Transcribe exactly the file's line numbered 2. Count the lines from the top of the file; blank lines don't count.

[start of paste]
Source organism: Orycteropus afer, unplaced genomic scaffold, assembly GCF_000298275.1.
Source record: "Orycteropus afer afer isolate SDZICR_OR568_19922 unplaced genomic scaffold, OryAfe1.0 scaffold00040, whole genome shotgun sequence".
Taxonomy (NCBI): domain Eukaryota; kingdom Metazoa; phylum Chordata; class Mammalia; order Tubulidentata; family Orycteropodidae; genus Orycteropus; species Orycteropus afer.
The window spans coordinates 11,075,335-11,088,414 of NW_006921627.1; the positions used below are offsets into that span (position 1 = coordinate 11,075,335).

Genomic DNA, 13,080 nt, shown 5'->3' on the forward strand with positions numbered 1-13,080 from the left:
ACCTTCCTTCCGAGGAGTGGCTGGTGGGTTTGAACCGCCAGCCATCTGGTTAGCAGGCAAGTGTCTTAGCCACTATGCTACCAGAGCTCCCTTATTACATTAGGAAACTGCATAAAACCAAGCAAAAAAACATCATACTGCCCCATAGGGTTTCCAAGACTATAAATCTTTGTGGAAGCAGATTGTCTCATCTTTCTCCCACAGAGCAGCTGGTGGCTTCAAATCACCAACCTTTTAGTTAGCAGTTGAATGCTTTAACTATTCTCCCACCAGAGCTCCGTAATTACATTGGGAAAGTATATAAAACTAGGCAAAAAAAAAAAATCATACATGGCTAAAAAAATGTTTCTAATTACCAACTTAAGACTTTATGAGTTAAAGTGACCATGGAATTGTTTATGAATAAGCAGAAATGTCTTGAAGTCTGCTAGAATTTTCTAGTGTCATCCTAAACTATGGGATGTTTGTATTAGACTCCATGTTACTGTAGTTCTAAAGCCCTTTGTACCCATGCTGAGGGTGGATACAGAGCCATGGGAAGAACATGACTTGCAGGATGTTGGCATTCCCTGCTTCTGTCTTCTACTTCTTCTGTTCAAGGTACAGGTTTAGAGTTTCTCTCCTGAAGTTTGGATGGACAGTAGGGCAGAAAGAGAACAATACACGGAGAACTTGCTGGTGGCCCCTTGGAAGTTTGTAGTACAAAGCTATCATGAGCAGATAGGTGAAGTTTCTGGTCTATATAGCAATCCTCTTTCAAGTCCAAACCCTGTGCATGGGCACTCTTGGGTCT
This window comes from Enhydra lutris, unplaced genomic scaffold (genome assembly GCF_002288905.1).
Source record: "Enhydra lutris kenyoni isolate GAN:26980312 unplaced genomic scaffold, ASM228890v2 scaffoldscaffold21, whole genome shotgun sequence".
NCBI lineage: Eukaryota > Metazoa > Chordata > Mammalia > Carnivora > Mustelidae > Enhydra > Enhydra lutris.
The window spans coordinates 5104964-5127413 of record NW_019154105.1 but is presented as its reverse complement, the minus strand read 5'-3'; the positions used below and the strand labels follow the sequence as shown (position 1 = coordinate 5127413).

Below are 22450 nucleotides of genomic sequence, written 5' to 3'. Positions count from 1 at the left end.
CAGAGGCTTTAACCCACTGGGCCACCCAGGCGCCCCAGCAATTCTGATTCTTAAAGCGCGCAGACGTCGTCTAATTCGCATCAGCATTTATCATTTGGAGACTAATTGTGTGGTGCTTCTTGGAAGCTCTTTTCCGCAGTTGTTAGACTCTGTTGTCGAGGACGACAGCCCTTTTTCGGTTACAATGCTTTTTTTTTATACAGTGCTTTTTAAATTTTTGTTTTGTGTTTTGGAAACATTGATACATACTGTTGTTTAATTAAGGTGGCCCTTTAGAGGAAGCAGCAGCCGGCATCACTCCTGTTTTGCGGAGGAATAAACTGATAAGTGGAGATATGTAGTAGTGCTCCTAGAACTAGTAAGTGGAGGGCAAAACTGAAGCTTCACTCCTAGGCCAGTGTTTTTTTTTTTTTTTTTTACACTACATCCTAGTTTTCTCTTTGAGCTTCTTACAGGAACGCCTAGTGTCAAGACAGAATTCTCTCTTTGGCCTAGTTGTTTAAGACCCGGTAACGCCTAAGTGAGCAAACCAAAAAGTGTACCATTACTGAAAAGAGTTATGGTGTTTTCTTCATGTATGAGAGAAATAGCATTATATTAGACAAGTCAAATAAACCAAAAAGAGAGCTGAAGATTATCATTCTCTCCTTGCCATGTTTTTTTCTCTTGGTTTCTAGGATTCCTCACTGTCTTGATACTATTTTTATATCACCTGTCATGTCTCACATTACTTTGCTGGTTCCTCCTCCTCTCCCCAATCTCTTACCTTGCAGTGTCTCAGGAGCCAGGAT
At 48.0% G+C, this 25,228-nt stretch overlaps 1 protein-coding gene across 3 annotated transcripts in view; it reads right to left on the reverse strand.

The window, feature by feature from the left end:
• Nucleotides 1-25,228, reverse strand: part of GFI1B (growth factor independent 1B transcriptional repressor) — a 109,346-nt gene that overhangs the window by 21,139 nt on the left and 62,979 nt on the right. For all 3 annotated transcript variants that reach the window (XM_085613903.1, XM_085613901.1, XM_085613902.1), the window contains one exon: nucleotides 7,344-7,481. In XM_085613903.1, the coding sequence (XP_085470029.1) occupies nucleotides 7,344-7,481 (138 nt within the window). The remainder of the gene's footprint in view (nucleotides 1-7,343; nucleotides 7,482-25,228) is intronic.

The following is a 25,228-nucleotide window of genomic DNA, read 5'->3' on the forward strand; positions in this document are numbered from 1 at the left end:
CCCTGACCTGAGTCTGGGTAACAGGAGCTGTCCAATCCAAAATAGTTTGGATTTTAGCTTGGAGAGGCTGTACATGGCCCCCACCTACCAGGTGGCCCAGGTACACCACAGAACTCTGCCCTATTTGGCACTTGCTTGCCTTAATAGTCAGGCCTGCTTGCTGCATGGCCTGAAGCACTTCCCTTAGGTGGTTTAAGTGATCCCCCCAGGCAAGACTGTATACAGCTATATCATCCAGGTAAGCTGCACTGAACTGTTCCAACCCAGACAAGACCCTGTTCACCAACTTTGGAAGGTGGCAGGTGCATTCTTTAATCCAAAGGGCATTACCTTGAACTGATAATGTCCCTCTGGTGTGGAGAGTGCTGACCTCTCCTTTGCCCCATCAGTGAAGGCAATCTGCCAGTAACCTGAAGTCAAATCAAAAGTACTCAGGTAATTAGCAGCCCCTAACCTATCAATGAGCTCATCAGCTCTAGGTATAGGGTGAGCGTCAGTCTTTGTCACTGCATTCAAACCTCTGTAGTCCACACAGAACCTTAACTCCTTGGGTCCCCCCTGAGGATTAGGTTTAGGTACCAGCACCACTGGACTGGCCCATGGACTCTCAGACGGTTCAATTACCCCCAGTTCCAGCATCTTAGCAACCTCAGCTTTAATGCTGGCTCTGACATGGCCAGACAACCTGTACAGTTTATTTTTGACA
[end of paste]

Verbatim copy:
Source record: "Orycteropus afer afer isolate SDZICR_OR568_19922 unplaced genomic scaffold, OryAfe1.0 scaffold00040, whole genome shotgun sequence".